Credit growth cap remains indispensable for macroeconomic stability

October 04, 2022 | 09:09
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Businesses have faced difficulties in access to capital and commercial banks want to be able to lend freely to meet market demand. However, experts said the imposition of the credit growth cap is still necessary to keep the country’s macro economy stable in the short run.

The credit growth quota regime was officially deployed in 2011 when Vietnam’s economy was experiencing hyperinflation stemming from excessive money supply. The credit growth quota regime, putting a cap on the banking industry’s credit expansion, was announced by the State Bank of Vietnam (SBV) at the beginning of each year.

Credit growth cap remains indispensable for macroeconomic stability
A customer at an HDBank office in Hanoi (Source: VNA)

Based on the credit growth quota for the entire banking industry, the SBV will determine the credit growth for each commercial bank depending on its financial health, with indicators including capital, asset quality, governance, business performance results, liquidity and sensitivity to market risks. The SBV will consider other criteria related to its implementation in meeting policies and orientations of the Government and the SBV to give credit growth priority, such as reducing lending interest rates to support firms and people, focusing loans on business and production, and participating in supporting the handling of weak banks.

The SBV in early September raised the credit cap for 15 banks for the second time in 2022, of which Sacombank got a rise of 4 percent; Agribank, 3.5 percent; SHB, OCB and MBB, 3.2 percent; VIB, 3 percent and Vietcombank, 2.7 percent.

VNDirect Securities Company’s analysis division said the 15 banks account for about 80 percent of total outstanding loans of the whole banking industry. With an additional credit growth rate of 1-4 percent, VNDirect’s analysts estimate about 279 trillion VND was injected into the economy, compared to the end of August 2022.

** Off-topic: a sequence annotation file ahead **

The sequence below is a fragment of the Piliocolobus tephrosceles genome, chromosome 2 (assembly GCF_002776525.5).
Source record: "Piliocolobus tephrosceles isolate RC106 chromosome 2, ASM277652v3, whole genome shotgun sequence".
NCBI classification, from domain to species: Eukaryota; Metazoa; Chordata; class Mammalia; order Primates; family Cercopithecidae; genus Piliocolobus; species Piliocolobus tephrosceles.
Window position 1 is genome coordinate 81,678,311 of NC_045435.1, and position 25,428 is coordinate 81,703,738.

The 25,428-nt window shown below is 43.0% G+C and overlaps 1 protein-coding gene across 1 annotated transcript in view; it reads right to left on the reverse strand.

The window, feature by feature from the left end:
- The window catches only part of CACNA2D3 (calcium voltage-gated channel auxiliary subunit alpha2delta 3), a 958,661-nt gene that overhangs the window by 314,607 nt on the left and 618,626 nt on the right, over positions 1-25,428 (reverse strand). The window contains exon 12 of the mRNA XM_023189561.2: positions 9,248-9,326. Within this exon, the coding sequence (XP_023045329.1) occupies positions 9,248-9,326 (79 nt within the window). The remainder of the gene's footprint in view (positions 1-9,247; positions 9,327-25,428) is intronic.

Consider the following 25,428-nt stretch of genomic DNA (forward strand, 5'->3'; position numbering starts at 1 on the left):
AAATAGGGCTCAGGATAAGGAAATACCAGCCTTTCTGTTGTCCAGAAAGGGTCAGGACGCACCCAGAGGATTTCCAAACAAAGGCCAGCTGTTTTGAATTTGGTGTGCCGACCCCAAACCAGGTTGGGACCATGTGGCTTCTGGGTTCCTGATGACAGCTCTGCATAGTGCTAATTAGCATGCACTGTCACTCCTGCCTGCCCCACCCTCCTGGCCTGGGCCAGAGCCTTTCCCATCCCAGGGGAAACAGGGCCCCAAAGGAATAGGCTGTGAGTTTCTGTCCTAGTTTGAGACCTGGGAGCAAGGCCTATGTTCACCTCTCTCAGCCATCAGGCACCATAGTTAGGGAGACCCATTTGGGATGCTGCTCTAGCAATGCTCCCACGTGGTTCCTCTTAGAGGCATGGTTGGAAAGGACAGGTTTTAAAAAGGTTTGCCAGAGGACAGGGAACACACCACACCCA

However, not all banks were satisfied with the SBV’s credit growth quota allocation. Some banks said they ran out of the allocated quota from the end of June and applied for an expansion many times, but weren’t on the SBV’s approved list. They were concerned as the credit growth quota regime can mirror the subjective imposition by the SBV without properly attending to the development plan of each commercial bank, which doesn’t conform to the market-oriented economy and results in ‘ask-and-give’ deals. Meanwhile, commercial banks can map out their own credit growth targets based on their financial power and management capacity.

Businesses also disagreed with the tightening of the credit growth quota, saying it is unreasonable as the regime has been causing great difficulties for them in accessing loans and leading to the loss of opportunities for the country’s economic recovery and development.

Despite the latest credit growth quota extension, firms said it isn’t still easy to get bank loans as the capital remains restricted. Banks also said the SBV’s credit growth adjustment in September is still quite low compared to their expectations.